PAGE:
The old cloth vs. disposable diaper debate is flaring up again as a new generation of eco-friendly products are starting to toddle into the mainstream.
These soft-as-butter diapers made of bamboo velour, hemp and wool are not your mama’s nappies that leaked, sagged and required sharp pins. They’re tie-dyed, striped and polka-dotted and come in vibrant colors and retro prints. They use Velcro strips, snaps and buttons and come in lots of fitted styles. They’re free of chemicals, highly absorbent, easy to use and — believe it or not, advocates say — easy to wash at home.
Families in other parts of the country — mostly the western states — have been quicker to dump disposables in favor of these cloth alternatives, but the pendulum is starting to swing in Pittsburgh. A half-dozen home businesses have sprung up here since 2000 to sell or make them.
In fact, it’s this network of WAHMs — industryspeak for work-at-home moms — that’s selling and producing many of the new diapers. You won’t find them at Target, Wal-Mart or Babies R Us, but you will on the Internet from such businesses as Pittsburgh’s Dinker & Giggles and E-a-poo’s. Average costs for these diapers can range from $6 to $20 or higher, depending on the fabric and craftsmanship.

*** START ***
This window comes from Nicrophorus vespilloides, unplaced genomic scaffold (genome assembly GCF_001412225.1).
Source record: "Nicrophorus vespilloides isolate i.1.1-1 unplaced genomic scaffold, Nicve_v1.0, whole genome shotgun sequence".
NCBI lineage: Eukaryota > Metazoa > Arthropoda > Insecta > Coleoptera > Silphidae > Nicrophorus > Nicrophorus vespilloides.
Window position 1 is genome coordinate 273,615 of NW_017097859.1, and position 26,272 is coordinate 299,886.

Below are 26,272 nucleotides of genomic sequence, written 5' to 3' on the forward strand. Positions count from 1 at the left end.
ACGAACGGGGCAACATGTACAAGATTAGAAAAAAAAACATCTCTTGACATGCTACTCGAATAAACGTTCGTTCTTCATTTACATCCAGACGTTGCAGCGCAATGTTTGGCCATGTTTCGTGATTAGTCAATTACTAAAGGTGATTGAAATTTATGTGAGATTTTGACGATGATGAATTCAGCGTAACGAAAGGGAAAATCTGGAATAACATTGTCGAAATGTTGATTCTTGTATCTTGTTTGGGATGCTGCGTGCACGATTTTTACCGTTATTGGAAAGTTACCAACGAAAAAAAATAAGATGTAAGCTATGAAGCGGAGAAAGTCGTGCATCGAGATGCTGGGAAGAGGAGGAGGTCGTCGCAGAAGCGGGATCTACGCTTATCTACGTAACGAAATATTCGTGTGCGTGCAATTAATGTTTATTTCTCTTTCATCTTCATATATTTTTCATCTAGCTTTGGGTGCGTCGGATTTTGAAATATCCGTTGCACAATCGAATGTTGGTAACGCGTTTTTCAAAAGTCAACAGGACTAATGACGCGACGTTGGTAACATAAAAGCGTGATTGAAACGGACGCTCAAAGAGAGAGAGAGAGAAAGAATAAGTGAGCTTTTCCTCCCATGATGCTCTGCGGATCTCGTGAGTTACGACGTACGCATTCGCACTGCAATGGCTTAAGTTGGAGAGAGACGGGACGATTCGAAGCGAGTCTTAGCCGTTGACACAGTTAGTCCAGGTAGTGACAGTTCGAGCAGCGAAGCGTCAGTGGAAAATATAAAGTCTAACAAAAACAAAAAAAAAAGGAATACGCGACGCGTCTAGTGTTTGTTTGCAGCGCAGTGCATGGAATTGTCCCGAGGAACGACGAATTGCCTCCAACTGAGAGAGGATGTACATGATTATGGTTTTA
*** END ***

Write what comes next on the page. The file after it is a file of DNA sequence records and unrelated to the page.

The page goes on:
Alaina Frederick, a mother of three who operates Dinker & Giggles from her Coraopolis home, said the diapers (she has two in diapers including a month-old infant) add just one extra load of laundry a week. The natural fabrics such as wool (used usually as diaper covers) have natural antibacterial properties and waterproofing that keep other clothes drier so they don’t need to be washed as often.
She started Dinker & Giggles after buying diapers from Lisa Clarke, a work-at-home mom in Castle Shannon who has operated Green Earth Baby since 2004.
Ms. Frederick was impressed with the personal, hands-on attention of Ms. Clarke, one of the popular appeals of the home businesses. “We don’t see each other as competition,” said Ms. Frederick, who had about 15 regular customers before taking a break after the recent birth of her son.
“It’s a community very respective of one another,” agreed Ms. Karchella-MacCumbee, a mother of three who operates E-a-poo’s, where she also sews much of what she sells. She turned to cloth after her youngest son had allergic reactions to disposables.